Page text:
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WATER FOR SALE.....dimwits need not reply.

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Fresh water supplies are going to run out, so what can do to make the taps keep running?

How we manage the rest of this precious resource will dictate the planet's future.

This may seem like a surprising statement, but the world's supply of fresh water is finite. As global population rises, the demand for food and the water that produces it grows inexorably. Globally, farming accounts for 70 per cent of our withdrawals from this fixed "bank account", this in the face of ever-greater domestic and industrial usage.


Water tables are falling in many parts of the world. Himalayan glaciers will shrink massively in the next century, reducing natural water storage in the mountains. The shortfalls will have to come from groundwater and surface storage. Many great rivers have drastically diminished flows.

Bangladesh is suffering from the diversion of Ganges River water and increased salinisation. Underground aquifers in many places are shrinking so rapidly that NASA satellites are detecting changes in the Earth's gravity. The Water Resources Group has estimated that India may face a 50 per cent lag in water availability relative to demand by 2030 and that global availability may lag demand by as much as 40 per cent; the statistics have been questioned. Sixty years ago, the world's population was about 1.25 billion people; few people, even in arid lands, worried about water supplies. Then came the Green Revolution, with its new, high-yielding crops, which depend on fertilisers and a great deal more irrigated farming. Global populations skyrocketed to nearly seven billion by 2009, with a projected nine billion by 2050. By the same year, the five hundred million people living in areas chronically short of water in the year 2000 will have grown by 45 per cent to four billion. A billion of us currently go hungry because there is not enough water to grow food. Much of the world's water is still unpriced, but it is now the most valuable commodity in the world. To compound the problem, 60 per cent of the world's people live in crowded river basins shared by several countries, often with daggers drawn.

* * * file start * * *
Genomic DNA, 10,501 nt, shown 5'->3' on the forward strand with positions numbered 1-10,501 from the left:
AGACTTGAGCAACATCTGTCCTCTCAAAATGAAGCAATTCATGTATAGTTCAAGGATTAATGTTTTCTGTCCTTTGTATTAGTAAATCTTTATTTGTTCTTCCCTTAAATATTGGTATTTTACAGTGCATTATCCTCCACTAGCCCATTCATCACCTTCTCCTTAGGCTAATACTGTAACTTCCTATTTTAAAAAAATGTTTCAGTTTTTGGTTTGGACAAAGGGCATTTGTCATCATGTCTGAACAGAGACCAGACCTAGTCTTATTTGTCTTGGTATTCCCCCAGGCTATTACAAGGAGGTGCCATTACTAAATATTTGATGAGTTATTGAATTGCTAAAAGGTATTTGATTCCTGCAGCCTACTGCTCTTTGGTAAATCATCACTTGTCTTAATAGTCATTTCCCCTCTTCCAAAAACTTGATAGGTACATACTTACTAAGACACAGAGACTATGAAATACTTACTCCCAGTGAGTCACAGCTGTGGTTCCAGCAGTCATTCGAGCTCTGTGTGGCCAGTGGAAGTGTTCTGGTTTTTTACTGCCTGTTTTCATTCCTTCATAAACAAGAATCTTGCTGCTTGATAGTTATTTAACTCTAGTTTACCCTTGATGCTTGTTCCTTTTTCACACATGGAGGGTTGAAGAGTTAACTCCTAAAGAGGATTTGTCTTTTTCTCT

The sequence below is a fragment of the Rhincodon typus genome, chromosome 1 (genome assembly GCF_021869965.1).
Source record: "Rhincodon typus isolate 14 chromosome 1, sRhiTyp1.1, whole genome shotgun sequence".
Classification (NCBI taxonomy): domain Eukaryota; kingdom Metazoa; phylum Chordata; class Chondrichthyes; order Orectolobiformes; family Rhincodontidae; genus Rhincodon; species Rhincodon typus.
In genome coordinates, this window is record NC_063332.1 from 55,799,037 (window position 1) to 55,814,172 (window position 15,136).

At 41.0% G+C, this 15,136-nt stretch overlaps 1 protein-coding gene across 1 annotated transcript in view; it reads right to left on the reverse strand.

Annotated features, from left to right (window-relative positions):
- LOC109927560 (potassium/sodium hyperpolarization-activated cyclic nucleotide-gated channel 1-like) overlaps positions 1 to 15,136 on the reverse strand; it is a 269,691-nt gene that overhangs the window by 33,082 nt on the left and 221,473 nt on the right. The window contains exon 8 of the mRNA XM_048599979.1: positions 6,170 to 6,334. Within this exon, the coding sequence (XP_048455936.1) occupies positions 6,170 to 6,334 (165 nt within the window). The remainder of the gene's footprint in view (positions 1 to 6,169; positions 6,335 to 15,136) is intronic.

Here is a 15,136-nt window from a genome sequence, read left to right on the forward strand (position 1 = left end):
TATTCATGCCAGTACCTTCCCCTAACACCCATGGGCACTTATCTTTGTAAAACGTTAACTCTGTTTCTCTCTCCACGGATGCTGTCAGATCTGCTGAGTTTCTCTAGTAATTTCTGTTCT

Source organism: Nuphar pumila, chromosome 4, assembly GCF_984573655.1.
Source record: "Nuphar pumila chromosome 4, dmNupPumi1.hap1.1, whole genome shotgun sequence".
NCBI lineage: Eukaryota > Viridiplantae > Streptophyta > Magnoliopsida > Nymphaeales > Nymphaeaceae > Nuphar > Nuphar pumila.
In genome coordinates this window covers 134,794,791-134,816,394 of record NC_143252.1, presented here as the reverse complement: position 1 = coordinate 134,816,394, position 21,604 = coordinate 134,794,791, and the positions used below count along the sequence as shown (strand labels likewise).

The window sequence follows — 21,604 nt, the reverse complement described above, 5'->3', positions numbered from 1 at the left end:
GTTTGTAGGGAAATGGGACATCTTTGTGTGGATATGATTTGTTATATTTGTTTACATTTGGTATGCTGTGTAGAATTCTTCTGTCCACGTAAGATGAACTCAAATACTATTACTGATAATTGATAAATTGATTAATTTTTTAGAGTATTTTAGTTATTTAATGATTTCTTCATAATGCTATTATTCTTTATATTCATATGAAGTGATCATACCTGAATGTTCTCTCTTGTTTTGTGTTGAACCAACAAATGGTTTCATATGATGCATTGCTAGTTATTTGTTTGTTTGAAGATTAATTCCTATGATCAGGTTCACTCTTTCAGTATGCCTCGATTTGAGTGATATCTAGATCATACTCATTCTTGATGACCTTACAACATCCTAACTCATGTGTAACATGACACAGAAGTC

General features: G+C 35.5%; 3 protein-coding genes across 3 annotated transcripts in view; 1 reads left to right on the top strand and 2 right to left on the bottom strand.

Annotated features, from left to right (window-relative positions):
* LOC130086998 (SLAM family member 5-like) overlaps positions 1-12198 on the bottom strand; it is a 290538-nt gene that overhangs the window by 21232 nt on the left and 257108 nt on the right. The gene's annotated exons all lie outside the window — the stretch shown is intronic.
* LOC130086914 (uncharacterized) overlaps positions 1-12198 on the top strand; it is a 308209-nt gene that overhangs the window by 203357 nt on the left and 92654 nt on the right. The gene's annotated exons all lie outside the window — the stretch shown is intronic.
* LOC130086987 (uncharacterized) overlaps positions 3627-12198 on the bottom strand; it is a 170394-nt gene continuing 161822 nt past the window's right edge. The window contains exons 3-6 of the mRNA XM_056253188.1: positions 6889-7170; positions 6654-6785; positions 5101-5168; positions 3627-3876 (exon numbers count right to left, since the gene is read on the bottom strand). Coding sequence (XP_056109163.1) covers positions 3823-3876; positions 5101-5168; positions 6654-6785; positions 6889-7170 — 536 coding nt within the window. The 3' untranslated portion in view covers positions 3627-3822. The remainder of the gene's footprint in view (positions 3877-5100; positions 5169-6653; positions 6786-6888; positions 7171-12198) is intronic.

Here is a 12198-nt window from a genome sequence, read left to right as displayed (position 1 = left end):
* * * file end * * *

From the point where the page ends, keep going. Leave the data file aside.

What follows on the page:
The problems are acute, especially in arid areas with growing populations, where boreholes and aquifers are thought to be the answer. Seemingly a miraculous solution, but not if the drawdown exceeds the replenishment rate, as is the case with the ground water beneath a now-sinking Mexico City's 20 million inhabitants and with Bangkok, Buenos Aires and Jakarta, where pollution and rising salt levels combine with overdrafting.

In China, deep groundwater levels have dropped as much as 295ft (90m) in places. We have perforated the Earth's surface with boreholes to deplete a resource that we all, ultimately, hold in common. Now we stand at the threshold of what I call a third stage in our relationship with water; one where, apparently, cataclysm looms on every side. Vivid Doomsday scenarios espoused by numerous writers have Phoenix imploding as its water supplies fail, the Nile drying up, tens of thousands of people crossing national boundaries to find water.

Futurist after futurist warns that water wars are a certainty in coming centuries. Alas, at least some of these cataclysms could descend upon us if we persist in denying the seriousness of the water crisis and deluding ourselves into thinking that uncontrolled growth and more dams are the solution. They are not.